I ended up buying the Zignature Turkey formula. I figured a little less protein was okay along with a little beet pulp, just as long as it didn’t have any potato in it. I’ll just add in some frozen chicken legs along with an egg twice a week to up the protein and fat, while…
Well, the biggest myth about feeding puppies a diet high in protein is that it causes a lot of growth problems. The biggest growth causing issue in large breeds, medium breeds, and small breeds is not a correct calcium to phosphorous ratio. Too much calcium, not enough phosphorous, in their bones causes too much growth, or irregular growth, whereas too much phosphorous and not enough calcium causes a vitamin deficiency or stunted growth. High protein is recommended for puppies because they’re growing and require more protein to sustain them than an adult dog. That’s why, when comparing a puppy food to an adult food, you’ll find that the puppy food is higher in protein than an adult or senior dog food. Puppies require 28% protein minimum and 18% fat minimum.
However, the kidney issue is mostly due to an extremely high fat diet where they can’t filter it through their system, or a diet very high in iron because both cause it to store up in the kidneys.
Another common misconception is that puppies need more carbohydrates. They don’t really, because a puppy hyped up on carbs is a crazy puppy that gets into a lot of trouble and is constantly hungry.
The rule is, low protein, low fat, high carb diet = crazy, flabby puppy with a stomach like a black hole and lots of poop. Not to mention blood sugar issues
high protein, high fat, low carb diet = well filled out puppy with a sustained amount of energy throughout the day, small amounts of poop (if the puppy can’t tolerate the food and has diarrhea, it’s due to the fat content, so lower fat content can be found in a different high protein food), can change behavior in a positive manor making them less spastic, decreases the chance of the dog developing diabetes later in life, requires less food because it keeps their appetite in check.
Wild dogs don’t need their intake regulated because sometimes they don’t eat for days at a time and they require the fat storage for periods of time where they are unable to find food. Domestic dogs should not be able to eat until they’re hungry, because most of them don’t have an internal clock to tell them when to stop. Obesity is a horrible thing for a dog because of many reasons, so monitoring their intake and adjusting it based on their activity level, age and weight is best for them.
As for the Zignature, I can’t find it here either, along with other amazing dog food brands, so I order all my food online at chewy.com. It’s sometimes cheaper than stores and they have amazing customer service. If you find a food you love, you can sign up for a delivery schedule and never have to worry about going to the store for food. Also, if they don’t have a food you like on there, just ask if they will carry it and they will put it on the wish list.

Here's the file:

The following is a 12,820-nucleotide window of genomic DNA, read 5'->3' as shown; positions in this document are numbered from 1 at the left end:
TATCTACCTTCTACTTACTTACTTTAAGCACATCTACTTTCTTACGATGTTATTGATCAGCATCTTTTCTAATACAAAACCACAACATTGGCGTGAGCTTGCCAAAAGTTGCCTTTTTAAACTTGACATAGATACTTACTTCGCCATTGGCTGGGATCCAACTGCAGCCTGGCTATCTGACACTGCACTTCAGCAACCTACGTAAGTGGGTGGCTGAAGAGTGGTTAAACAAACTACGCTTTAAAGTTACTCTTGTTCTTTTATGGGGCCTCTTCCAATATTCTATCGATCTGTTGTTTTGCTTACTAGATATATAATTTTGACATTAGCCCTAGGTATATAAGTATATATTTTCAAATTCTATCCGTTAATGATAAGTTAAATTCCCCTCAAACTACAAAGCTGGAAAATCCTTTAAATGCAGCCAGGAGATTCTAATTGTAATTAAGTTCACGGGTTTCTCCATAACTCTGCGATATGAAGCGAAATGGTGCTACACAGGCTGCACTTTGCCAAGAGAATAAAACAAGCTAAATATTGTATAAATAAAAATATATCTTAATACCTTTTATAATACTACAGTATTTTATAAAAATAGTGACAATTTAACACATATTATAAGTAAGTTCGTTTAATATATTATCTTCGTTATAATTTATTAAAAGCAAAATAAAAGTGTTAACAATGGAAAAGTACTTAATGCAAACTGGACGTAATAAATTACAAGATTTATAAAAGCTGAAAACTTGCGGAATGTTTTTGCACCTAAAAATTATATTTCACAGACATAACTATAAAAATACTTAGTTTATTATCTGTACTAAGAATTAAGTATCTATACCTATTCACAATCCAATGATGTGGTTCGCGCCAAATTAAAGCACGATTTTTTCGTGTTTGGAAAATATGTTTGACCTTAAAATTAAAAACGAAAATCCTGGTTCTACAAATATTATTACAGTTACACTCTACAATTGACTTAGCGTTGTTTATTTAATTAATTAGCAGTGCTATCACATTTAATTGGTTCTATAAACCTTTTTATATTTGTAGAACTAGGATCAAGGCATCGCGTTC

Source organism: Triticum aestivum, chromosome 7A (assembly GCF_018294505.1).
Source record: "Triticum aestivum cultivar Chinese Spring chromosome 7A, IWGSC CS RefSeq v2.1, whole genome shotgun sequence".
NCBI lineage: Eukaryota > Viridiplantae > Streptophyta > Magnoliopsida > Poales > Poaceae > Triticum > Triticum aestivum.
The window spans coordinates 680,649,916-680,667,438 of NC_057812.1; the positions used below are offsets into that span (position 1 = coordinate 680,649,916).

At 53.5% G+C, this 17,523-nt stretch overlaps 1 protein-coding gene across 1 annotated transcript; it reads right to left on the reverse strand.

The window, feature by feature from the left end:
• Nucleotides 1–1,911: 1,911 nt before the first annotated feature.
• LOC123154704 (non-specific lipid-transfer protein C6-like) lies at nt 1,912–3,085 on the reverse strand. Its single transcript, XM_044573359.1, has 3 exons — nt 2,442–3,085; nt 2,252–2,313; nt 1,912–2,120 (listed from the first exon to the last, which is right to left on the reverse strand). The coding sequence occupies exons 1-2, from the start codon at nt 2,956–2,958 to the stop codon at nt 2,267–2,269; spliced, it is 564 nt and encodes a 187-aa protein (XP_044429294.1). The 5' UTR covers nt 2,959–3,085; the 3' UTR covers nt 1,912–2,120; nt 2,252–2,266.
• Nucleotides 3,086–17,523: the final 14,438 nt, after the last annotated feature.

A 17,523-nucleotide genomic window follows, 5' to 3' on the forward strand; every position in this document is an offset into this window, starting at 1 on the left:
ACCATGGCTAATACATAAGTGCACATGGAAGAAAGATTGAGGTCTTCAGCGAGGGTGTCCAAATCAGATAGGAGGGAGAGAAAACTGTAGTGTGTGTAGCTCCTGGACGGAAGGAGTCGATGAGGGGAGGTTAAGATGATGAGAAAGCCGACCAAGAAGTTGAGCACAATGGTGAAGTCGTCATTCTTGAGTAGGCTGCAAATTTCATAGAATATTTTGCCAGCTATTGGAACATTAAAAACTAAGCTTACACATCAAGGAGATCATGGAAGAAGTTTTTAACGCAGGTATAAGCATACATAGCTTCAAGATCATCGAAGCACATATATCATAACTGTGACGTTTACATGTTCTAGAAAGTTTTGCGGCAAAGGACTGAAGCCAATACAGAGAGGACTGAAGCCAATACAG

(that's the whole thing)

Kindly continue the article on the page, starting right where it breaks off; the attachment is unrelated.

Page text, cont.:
Natures variety instinct isn’t bad, I just think it’s too expensive. Just like with Wellness core, you can do better for that price. It’s like blue buffalo brand, it’s not that amazing for the amount you pay.
I think you would absolutely LOVE the Earthborn Holistic Primitive Natural formula
Great analysis, thanks for the reblog! I agree with everything you’ve said. I also particularly like your explanation for scheduled feedings. My roommate doesn’t agree with it and thinks a dog is happier when free fed. Sure, some dogs do alright with the free feeding… But most of the dogs I know would eat constantly if given the opportunity. Especially my two!
I used to be really interested in learning about dog food and nutrition. I still am, but I don’t actively go seeking answers since I’ve always stuck with Nature’s Variety. I agree that it’s overpriced, but I think most good diets are. Just like you said, the Blue Buffalo. I don’t even like Blue Buffalo. It’s a good food and all, but not one that I prefer. I’ll have to check out the one you mentioned! I started Sam on Nature’s Variety Prairie, the grain one. Then eventually eased her onto the Instinct, grain-free verison. Earlier in the year I switched to the grain-free Innova diet, but I went back to the Nature’s Variety Instinct. I don’t feed the raw as often as I used to. It’s expensive…
My friend, who actively volunteers for our local German Shepherd rescue, feeds a raw diet based off of BARF. She said she’d show me how she does her mix. It’s a LOT cheaper and lasts longer than me buying Nature’s Variety. My biggest fear has been that if I fed a full raw diet, I wouldn’t distribute the ingredients correctly. I don’t want to give them too much of one thing, and too little of another.